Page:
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Design of a Non-Powered MEMS High G Shock Sensor

[+] Author Affiliations
Y. P. Wang, R. Q. Hsu

National Chiao Tung University, Hsinchu, Taiwan

C. W. Wu

National Taiwan Ocean University, Keelung, Taiwan

Paper No. MicroNano2008-70235, pp. 87-96; 10 pages
  • 2008 Second International Conference on Integration and Commercialization of Micro and Nanosystems
  • 2008 Second International Conference on Integration and Commercialization of Micro and Nanosystems
  • Clear Water Bay, Kowloon, Hong Kong, June 3–5, 2008
  • Conference Sponsors: Nanotechnology Institute
  • ISBN: 0-7918-4294-0 | eISBN: 0-7918-3819-6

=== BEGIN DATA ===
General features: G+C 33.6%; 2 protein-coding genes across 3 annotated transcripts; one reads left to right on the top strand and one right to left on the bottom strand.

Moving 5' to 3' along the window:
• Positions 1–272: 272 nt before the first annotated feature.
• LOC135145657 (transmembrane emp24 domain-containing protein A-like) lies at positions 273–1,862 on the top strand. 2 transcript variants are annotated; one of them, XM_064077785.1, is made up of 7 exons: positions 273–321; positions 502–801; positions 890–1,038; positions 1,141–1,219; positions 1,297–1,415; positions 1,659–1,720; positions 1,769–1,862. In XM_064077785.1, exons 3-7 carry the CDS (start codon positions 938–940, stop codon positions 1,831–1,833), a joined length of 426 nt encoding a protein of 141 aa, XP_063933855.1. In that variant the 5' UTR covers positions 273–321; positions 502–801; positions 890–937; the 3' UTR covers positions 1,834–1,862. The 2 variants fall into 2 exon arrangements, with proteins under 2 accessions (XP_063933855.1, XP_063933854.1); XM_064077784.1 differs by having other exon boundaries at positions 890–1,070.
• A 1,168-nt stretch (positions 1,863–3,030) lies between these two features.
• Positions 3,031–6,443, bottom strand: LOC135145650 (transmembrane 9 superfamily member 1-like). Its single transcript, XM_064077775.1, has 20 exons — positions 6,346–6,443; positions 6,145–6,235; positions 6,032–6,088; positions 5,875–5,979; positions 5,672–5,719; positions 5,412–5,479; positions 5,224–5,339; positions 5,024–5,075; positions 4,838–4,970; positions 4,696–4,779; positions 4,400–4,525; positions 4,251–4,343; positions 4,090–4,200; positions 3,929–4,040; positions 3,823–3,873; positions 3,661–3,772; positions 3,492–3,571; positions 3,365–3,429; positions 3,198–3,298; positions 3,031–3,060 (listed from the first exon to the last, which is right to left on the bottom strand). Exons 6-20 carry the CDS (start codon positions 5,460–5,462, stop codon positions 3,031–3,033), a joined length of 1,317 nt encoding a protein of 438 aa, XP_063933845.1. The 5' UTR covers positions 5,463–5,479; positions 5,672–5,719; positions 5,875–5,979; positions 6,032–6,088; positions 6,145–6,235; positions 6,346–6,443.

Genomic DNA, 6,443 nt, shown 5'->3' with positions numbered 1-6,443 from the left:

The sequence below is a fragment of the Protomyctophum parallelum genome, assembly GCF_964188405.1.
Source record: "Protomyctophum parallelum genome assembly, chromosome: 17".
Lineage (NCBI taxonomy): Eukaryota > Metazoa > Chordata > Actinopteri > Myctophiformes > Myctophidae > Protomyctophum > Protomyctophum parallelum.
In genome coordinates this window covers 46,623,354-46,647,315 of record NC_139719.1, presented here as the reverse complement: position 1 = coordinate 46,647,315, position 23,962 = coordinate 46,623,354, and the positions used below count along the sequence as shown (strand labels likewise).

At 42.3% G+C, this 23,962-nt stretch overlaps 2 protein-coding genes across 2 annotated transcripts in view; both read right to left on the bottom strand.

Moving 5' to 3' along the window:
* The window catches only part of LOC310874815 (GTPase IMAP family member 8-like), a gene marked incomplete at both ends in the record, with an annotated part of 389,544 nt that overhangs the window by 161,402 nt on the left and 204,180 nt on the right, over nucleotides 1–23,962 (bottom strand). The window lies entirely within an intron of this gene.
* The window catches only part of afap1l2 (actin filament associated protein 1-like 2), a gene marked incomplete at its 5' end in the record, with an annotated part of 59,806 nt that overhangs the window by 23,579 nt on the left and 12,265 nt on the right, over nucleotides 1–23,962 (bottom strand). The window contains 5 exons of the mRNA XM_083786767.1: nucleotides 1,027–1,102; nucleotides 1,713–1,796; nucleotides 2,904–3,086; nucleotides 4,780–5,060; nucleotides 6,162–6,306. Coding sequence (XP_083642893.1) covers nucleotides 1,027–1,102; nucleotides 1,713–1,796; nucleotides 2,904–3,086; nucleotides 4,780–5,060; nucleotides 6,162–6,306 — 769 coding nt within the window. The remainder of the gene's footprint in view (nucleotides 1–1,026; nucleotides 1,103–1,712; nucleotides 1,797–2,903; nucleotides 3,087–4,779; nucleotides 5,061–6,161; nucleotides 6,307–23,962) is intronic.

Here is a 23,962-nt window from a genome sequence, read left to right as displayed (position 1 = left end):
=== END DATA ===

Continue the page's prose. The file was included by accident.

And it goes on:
• Copyright © 2008 by ASME


Conventional shock sensors typically use mechanisms such as cantilever beams or axial springs as triggering devices. Reaction time for these conventional shock sensors are either far too slow or, in many cases, fail to function completely for high G (>300G) applications. In this study, a non-powered MEMS high G shock sensor with a measurement range of 3,000–21,000 G is presented. The triggering mechanism is a combination of cantilever and spring structure. The design of the mechanism underwent a series of analyses. Simulation and test results indicated that a MEMS high G shock sensor has a faster reaction time than conventional G shock sensors that use a cantilever beam or spring mechanism. Furthermore, the MEMS high G shock sensor is sufficiently robust to survive the impact encountered in high G application where most conventional G shock sensors fail.

Copyright © 2008 by ASME



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